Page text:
Gold looks overbought – but it just keeps going up

Thanks to the wonders of modern technology, I am now able to transcribe conversations from yesterday using just my memory.

I’m able to tweak the bits I can’t remember precisely, to make them more entertaining.

And omit the bits where somebody was waffling.

And that’s what I’ve done for you today in today’s Money Morning.

Here follows a conversation with my broker from yesterday about gold and gold stocks…

The bull market that just won’t stop

“Steve.” We’ll call him Steve. It’s neutral, it’s believable. “Steve, I want to lighten up on gold stocks here. We need to sell something.”

“Why?” he answered doubtfully in the annoying, cynical tone he takes when he doesn’t agree with me.

“It’s all gone up too far too fast.”


“It won’t last. You know what happens when these things sell off.”


“And it’s way overbought. On just about any measure you like.”

“It’s been way overbought for over a month”, he observed.


“What if it doesn’t sell off?”

“It will”, I said. “It’s bound to.”

“But what if it doesn’t?”

“We always get a sell-off in February and March.”

“We haven’t this year.”

“Which makes it even more likely. There’s too much euphoria. Too much bullish sentiment. The ‘to-the-moon’ crowd is crowing. The COT data [commitments of traders – the positions of the professional futures traders] has gone to extremes again. We’ve had a MACD [moving average convergence/divergence] sell signal.”

“That’s already been invalidated.”

“I know, but – the large caps are up over 80% in two months. That’s too much.”

“Is it? From how oversold they were? So maybe it consolidates for a while. Or they could carry on going up.”

I was starting to doubt my convictions.

“Look, I’m confident this is going to go lower and between now and July, I’ll be able to buy in at much lower prices.”

“How will you know when to buy back in?”

And so it went on.

Steve is a fantastic broker during a bull market. Once you’ve got a position, he likes to ride it all the way. Unfortunately, that makes him a rotten broker during a bear market. His risk management is terrible.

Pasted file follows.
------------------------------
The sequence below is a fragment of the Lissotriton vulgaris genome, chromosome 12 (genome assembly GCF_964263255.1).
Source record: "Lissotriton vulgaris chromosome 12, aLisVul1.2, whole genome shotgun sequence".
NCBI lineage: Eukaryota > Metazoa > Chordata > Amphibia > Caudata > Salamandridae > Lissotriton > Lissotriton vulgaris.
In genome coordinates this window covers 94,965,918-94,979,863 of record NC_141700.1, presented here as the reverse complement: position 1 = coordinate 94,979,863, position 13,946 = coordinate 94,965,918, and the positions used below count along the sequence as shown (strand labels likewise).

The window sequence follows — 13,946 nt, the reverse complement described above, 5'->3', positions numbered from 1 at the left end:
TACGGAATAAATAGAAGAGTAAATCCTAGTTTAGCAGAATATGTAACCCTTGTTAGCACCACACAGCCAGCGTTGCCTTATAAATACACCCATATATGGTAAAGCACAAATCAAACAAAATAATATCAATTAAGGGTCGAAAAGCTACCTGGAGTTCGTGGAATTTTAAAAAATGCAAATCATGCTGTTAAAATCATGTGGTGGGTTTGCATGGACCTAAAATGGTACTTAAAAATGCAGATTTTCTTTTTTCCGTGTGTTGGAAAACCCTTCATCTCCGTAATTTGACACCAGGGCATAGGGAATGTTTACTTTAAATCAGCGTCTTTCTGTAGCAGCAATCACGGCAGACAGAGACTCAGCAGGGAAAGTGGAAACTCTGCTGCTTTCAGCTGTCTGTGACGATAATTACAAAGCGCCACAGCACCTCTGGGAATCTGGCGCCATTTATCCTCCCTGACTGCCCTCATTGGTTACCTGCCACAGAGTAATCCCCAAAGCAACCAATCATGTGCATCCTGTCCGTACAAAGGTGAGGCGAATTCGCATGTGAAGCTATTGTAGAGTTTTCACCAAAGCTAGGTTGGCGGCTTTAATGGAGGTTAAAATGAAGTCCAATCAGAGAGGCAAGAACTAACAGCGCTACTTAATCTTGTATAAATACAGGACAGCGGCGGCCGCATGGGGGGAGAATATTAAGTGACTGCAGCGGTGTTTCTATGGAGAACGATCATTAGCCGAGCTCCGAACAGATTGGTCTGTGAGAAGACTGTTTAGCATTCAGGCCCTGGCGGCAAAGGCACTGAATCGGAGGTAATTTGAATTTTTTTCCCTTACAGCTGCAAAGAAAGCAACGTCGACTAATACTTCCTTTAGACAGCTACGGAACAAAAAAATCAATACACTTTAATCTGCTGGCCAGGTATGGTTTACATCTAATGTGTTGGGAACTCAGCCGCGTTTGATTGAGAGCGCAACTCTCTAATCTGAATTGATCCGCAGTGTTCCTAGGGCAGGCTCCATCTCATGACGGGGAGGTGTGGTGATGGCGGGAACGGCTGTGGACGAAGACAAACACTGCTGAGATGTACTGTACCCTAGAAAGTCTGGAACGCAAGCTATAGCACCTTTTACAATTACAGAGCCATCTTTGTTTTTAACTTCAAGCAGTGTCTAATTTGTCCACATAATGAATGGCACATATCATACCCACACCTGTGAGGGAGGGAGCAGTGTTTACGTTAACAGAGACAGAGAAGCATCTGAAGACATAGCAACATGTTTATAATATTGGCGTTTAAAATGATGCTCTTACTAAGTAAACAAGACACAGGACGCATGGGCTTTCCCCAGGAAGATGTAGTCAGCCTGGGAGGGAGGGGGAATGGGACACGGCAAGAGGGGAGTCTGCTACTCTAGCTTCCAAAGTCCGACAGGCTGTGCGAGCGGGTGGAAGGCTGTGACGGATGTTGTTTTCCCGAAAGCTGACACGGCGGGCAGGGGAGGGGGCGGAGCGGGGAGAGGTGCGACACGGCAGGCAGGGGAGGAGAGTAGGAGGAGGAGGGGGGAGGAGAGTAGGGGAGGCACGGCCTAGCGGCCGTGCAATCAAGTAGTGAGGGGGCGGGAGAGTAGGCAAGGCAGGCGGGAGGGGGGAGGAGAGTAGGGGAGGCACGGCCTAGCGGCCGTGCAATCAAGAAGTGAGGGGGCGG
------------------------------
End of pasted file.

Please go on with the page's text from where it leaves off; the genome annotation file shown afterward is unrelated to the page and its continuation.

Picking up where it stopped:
Wall of worry? Or irrational exuberance?

So who’s right? Is this a new bull market? Or have gold and gold stocks got way ahead of themselves and should we be taking profits?

If you read my stuff every week – and who doesn’t? – you’ll know that I’ve been cynical about gold for a some time now. Meanwhile, gold has kept on rising. I’ve been wrong.

Something Steve then said chimed rather.

“Remember bull markets throw you off. You’re climbing the wall of worry.”

“Yes, but –”

“That’s what they do.”

Is that what’s happened here? Looking at overbought readings, COT data, sentiment and all the rest of it, and with the recency bias of a five-year bear market, have I failed to climb the wall of worry?

“Who do you know that’s been in this one, right from the get go, fully invested?” he asked.

“No one.”

“Nobody! Everybody’s missed it. Everybody. They’re all sitting in cash, not believing this move. They’re all “waiting for the pullback and then they’ll get in”. And the pullback hasn’t come.”

He continued. “There really isn’t very much for them to buy. So many mining companies are dead, there really aren’t many opportunities. So it doesn’t take much money to push up prices. That’s what you’re seeing. I can see the money-flows.”

He’s absolutely right, of course. If this is a new bull market, the most challenging job is to stay invested. This move has caught many people unawares. It’s been treated as though it’s a bear market rally and profits have been taken too quickly.

That’s one of the beauties of owning physical metal. It’s such a pain in the backside to sell, you mostly don’t get round to it. And so you are forced to stay invested.

But ETFs, stocks, options, spreadbetting positions – they’re too easy to trade. And you are goaded into trading, when perhaps it would be wiser (and cheaper) to do nothing.

That’s why it can be a good idea to have a trading account and an account for longer-term positions.

Defying the wisdom of Steve

Despite the wisdom of Steve, I remain of the mind that gold has got ahead of itself and that we’re going to get a correction. But when? And by how much? Those are the million-dollar questions. Gold sentiment seems to change on a sixpence.

In my short-term account I’m now out of gold and gold stocks. In fact, I actually took a small short position against gold last week – and got stopped out. I may try again. I’ve still got way too much exposure via physical metal. In my longer-term account I have a few gold stocks and special situations.

So I win whichever way gold goes. But if it goes up, I don’t win by as much as I would like. So I’m hoping – never a good investment strategy – it goes down first. Then, of course, I will nail the bottom to the day, buy shed loads of gold stocks, watch them double and triple and retire to the tropics.

My first target for gold is the $1,150 to $1,180 area – for reasons I’ll explain in another missive. As for the HUI (the index of unhedged, large cap, gold stocks) I’m thinking 125-140 (it’s 170 now).

Now watch it go up, up and up.